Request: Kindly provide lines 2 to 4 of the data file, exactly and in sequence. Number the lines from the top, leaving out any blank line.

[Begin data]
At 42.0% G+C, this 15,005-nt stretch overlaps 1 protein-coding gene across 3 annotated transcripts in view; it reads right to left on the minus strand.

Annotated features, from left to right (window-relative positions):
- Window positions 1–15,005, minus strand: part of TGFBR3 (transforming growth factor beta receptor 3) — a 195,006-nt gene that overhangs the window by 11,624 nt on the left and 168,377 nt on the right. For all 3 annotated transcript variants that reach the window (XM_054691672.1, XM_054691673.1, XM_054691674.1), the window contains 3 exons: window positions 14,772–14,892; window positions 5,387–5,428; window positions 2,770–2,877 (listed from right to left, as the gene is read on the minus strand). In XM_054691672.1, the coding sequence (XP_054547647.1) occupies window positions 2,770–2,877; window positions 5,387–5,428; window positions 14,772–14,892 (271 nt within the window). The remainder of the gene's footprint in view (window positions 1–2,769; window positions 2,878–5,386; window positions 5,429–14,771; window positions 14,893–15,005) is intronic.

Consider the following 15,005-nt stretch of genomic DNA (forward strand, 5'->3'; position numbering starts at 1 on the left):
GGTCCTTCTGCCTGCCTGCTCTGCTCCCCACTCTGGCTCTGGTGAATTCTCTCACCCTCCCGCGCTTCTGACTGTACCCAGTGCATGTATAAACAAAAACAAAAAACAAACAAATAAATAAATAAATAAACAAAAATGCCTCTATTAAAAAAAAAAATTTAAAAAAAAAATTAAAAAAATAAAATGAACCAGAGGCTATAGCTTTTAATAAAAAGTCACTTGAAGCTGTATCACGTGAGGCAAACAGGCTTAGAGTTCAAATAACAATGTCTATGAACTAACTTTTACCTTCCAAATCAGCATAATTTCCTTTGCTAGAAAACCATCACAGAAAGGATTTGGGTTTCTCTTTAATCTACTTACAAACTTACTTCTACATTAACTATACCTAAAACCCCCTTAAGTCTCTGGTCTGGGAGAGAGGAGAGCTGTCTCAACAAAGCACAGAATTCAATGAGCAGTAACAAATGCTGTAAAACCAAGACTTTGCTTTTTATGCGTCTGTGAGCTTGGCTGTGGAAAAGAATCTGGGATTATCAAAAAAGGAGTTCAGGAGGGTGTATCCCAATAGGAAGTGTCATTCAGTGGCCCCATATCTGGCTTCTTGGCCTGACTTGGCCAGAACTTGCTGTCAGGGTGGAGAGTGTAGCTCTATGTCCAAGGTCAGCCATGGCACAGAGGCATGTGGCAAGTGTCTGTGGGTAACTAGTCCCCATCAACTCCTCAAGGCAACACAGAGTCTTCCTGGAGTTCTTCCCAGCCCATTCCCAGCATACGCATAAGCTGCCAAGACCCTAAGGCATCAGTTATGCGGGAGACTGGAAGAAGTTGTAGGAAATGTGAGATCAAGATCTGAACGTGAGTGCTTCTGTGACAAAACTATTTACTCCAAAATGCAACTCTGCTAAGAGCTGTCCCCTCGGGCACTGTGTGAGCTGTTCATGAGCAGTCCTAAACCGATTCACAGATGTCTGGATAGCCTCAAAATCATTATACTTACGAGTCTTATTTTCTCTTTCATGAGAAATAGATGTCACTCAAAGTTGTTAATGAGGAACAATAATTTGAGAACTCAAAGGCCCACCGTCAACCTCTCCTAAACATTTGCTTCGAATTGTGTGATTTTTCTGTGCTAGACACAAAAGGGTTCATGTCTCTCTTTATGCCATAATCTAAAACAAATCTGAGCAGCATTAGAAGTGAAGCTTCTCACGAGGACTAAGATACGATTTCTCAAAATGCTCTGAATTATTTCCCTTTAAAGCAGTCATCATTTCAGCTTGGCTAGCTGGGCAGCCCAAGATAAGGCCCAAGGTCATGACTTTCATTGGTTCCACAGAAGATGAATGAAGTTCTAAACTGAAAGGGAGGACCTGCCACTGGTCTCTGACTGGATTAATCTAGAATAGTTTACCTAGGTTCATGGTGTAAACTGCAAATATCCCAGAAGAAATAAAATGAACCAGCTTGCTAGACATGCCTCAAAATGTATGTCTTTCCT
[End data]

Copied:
Annotated features, from left to right (window-relative positions):
- Window positions 1–15,005, minus strand: part of TGFBR3 (transforming growth factor beta receptor 3) — a 195,006-nt gene that overhangs the window by 11,624 nt on the left and 168,377 nt on the right. For all 3 annotated transcript variants that reach the window (XM_054691672.1, XM_054691673.1, XM_054691674.1), the window contains 3 exons: window positions 14,772–14,892; window positions 5,387–5,428; window positions 2,770–2,877 (listed from right to left, as the gene is read on the minus strand). In XM_054691672.1, the coding sequence (XP_054547647.1) occupies window positions 2,770–2,877; window positions 5,387–5,428; window positions 14,772–14,892 (271 nt within the window). The remainder of the gene's footprint in view (window positions 1–2,769; window positions 2,878–5,386; window positions 5,429–14,771; window positions 14,893–15,005) is intronic.

Consider the following 15,005-nt stretch of genomic DNA (forward strand, 5'->3'; position numbering starts at 1 on the left):